MT: No, I don’t think it’s a creative failure, I think that there are some words that don’t resonate the same way in English. For example, take the word “shabab” in Arabic, the literal translation of which is “the youth,” or “the young men.” In a context like that in al-Jabal al-Sagheer, there’s a whole chapter which is located in the mountains in Lebanon during the war and there’s a bunch of militia guys, who are in schlepping through the snow trying to reach a certain place to put a military post in place. And these are young men, who are typical of so many modern rebel or liberation movements, if you like. They’re usually very idealistic, sometimes they’re trigger-happy, but they’re committed to whatever cause it is, and they are referred to collectively as “al-shabab,” the “shabab.” Using “the youth” in English every time that word comes up, and it might come up ten times in a page, just doesn’t work. That’s where I might use the word “shabab —the first time I would gloss it, and then I would just use “the shabab” because the connotations in Arabic are of camaraderie, of some kind of esprit de corps, there’s so much more to “shabab” than youth… you know what I’m saying?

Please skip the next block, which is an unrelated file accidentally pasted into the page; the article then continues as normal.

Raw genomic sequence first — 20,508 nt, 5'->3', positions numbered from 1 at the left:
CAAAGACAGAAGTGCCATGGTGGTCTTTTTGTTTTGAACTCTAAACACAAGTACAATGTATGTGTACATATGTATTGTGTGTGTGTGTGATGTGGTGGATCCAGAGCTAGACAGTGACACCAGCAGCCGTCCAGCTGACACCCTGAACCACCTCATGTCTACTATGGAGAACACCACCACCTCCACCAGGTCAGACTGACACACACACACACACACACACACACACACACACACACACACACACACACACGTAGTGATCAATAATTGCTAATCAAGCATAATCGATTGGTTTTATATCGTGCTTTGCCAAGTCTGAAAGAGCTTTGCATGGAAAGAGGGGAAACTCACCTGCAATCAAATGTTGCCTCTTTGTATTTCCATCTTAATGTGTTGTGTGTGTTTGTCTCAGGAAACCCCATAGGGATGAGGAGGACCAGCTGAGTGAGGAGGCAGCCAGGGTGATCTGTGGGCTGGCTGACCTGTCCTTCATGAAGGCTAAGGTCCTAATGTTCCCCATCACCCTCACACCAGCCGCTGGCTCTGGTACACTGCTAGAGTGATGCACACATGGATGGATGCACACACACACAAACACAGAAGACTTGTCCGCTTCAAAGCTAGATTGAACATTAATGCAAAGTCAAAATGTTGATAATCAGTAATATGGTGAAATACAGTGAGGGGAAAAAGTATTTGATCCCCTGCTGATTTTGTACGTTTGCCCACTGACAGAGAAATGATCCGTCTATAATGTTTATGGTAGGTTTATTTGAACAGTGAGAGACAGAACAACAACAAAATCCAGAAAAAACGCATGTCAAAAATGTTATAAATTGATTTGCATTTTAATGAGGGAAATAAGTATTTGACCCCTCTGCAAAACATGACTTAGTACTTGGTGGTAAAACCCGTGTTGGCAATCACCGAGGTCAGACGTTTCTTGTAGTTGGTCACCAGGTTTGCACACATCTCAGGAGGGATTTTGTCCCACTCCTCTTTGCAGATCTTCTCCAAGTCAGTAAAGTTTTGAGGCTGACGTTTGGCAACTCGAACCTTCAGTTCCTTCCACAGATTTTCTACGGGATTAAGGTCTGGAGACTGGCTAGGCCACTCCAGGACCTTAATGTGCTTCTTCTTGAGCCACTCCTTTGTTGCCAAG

DA: Yes, absolutely.
MT: In English, “youth” is young people but in Arabic depending on the context there are all sorts of political connotations and undertones. When there are checkpoints on the streets, a character in a story might say that he’s got to keep the “shabab” happy—and you know that he doesn’t mean that he’s got to keep the youth of the country or community happy. There’s a whole subtext in there that they may be armed, that they might fly off the handle, resort to extortion or kidnapping or other means of pressure, and therefore that in your daily life you have to interact with them in a certain way to stay on the right side of them: hence “keeping them happy.” All of that is connoted in “shabab,” which “the youth” just doesn’t capture.
This is the middle of a three-part discussion between Dima Ayoub and maia tabet. The first part, about tabet’s beginnings as a translator, is set to appear in the fall 2018 issue of ArabLit Quarterly: Beginnings, with the third part to follow on ArabLit.